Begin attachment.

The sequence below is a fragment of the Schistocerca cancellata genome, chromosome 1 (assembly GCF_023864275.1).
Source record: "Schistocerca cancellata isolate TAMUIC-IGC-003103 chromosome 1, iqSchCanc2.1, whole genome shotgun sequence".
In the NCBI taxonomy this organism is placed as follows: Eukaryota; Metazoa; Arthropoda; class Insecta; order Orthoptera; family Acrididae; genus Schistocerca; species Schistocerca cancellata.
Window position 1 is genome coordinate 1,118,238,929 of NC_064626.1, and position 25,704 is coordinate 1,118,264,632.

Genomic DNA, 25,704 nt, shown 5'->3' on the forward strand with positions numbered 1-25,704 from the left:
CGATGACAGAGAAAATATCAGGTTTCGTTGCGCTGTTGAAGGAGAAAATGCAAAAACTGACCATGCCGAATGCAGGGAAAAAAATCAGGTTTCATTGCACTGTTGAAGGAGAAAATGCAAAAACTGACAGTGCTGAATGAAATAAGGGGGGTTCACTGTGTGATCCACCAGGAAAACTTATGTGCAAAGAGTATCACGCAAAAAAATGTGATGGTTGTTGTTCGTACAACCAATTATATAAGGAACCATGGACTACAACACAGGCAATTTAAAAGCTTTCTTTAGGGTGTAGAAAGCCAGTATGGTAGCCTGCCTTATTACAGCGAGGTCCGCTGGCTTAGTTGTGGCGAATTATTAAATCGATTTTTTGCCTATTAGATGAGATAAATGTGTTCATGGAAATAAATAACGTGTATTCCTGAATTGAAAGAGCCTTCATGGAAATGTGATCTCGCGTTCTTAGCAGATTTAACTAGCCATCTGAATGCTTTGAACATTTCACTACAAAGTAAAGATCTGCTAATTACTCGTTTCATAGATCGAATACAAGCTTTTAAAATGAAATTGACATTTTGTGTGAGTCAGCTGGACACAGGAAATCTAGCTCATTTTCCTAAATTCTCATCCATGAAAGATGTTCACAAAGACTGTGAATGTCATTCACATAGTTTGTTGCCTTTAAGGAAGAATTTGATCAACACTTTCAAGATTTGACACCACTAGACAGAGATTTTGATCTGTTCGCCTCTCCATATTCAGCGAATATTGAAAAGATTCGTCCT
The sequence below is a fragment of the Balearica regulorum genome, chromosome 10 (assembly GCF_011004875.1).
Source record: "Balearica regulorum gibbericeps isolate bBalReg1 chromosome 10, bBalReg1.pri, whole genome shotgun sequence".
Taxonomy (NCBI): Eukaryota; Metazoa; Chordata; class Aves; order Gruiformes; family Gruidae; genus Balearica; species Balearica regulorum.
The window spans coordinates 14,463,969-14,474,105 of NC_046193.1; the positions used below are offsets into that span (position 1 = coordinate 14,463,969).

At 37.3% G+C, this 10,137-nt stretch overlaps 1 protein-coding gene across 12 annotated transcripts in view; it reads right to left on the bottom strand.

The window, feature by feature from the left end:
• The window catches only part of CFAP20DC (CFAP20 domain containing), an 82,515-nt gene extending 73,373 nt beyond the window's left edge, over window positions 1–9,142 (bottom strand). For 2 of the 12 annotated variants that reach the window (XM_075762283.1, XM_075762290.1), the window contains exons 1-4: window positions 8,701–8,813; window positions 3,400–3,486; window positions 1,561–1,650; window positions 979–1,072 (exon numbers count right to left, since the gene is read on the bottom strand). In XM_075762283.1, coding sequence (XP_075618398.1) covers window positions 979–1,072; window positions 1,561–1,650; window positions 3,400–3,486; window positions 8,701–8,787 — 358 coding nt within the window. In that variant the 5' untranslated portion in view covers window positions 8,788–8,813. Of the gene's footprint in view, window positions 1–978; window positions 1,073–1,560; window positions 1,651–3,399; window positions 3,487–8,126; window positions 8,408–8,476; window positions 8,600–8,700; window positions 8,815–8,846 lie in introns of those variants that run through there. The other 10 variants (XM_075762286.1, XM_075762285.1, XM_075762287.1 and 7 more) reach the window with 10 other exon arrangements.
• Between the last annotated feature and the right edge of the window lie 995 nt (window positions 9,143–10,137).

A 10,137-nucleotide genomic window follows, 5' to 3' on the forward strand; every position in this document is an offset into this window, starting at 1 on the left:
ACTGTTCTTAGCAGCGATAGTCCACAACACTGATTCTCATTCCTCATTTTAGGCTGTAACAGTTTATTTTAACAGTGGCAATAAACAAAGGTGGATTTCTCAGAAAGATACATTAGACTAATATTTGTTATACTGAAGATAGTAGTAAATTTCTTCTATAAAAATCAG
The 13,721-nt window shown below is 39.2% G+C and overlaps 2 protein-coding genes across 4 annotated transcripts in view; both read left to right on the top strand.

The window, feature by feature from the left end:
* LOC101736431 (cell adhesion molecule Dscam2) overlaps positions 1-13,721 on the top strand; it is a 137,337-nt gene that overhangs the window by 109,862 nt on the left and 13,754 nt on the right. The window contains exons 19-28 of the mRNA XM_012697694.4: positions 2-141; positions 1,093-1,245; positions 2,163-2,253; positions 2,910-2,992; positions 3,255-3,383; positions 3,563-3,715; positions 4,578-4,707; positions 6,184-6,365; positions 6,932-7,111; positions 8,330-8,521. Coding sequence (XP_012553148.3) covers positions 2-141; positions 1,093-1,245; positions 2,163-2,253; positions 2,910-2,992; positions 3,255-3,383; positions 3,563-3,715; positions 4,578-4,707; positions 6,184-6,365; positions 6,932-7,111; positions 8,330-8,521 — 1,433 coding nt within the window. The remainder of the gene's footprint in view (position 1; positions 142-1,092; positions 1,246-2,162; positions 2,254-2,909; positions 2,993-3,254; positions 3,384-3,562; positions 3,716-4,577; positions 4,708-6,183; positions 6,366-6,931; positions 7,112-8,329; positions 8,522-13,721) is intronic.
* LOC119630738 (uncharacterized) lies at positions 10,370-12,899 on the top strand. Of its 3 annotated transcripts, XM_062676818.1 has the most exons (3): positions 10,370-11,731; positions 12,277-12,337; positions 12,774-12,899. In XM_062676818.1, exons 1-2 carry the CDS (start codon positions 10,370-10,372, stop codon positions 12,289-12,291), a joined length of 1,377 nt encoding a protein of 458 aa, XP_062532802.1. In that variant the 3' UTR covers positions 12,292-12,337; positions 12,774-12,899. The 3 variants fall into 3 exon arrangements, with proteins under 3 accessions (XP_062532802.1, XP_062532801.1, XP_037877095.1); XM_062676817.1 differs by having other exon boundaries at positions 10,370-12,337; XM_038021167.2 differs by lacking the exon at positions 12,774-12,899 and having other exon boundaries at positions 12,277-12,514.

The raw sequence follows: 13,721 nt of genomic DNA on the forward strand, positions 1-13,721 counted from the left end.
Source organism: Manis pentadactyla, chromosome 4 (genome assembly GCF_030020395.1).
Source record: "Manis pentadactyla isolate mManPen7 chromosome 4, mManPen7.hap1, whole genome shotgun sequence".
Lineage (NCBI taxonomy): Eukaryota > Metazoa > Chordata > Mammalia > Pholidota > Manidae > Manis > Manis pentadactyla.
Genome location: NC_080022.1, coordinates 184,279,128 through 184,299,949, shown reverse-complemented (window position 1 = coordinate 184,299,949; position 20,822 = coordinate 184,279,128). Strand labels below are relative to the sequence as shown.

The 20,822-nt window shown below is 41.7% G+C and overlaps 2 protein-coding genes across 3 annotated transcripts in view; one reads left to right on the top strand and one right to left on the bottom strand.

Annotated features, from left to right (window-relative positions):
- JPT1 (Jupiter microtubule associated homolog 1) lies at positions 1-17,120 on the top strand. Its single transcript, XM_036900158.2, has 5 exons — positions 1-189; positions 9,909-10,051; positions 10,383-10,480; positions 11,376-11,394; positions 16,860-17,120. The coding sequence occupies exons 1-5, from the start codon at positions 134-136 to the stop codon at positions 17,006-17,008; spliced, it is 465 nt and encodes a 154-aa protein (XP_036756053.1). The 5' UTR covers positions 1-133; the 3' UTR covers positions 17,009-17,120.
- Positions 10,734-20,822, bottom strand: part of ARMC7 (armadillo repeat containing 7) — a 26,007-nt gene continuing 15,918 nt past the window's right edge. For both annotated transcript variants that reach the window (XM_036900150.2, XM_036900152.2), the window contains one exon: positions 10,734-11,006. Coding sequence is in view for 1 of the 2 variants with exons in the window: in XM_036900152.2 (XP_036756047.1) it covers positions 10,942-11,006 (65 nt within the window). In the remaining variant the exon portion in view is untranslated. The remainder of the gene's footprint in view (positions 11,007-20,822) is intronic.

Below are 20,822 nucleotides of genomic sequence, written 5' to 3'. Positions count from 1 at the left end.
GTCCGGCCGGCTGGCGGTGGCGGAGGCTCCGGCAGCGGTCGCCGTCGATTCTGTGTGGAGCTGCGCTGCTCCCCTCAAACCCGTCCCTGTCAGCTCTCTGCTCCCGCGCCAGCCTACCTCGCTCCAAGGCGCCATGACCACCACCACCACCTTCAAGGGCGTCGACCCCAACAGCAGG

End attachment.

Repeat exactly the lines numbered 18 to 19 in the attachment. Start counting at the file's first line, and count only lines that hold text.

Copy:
The window, feature by feature from the left end:
* LOC101736431 (cell adhesion molecule Dscam2) overlaps positions 1-13,721 on the top strand; it is a 137,337-nt gene that overhangs the window by 109,862 nt on the left and 13,754 nt on the right. The window contains exons 19-28 of the mRNA XM_012697694.4: positions 2-141; positions 1,093-1,245; positions 2,163-2,253; positions 2,910-2,992; positions 3,255-3,383; positions 3,563-3,715; positions 4,578-4,707; positions 6,184-6,365; positions 6,932-7,111; positions 8,330-8,521. Coding sequence (XP_012553148.3) covers positions 2-141; positions 1,093-1,245; positions 2,163-2,253; positions 2,910-2,992; positions 3,255-3,383; positions 3,563-3,715; positions 4,578-4,707; positions 6,184-6,365; positions 6,932-7,111; positions 8,330-8,521 — 1,433 coding nt within the window. The remainder of the gene's footprint in view (position 1; positions 142-1,092; positions 1,246-2,162; positions 2,254-2,909; positions 2,993-3,254; positions 3,384-3,562; positions 3,716-4,577; positions 4,708-6,183; positions 6,366-6,931; positions 7,112-8,329; positions 8,522-13,721) is intronic.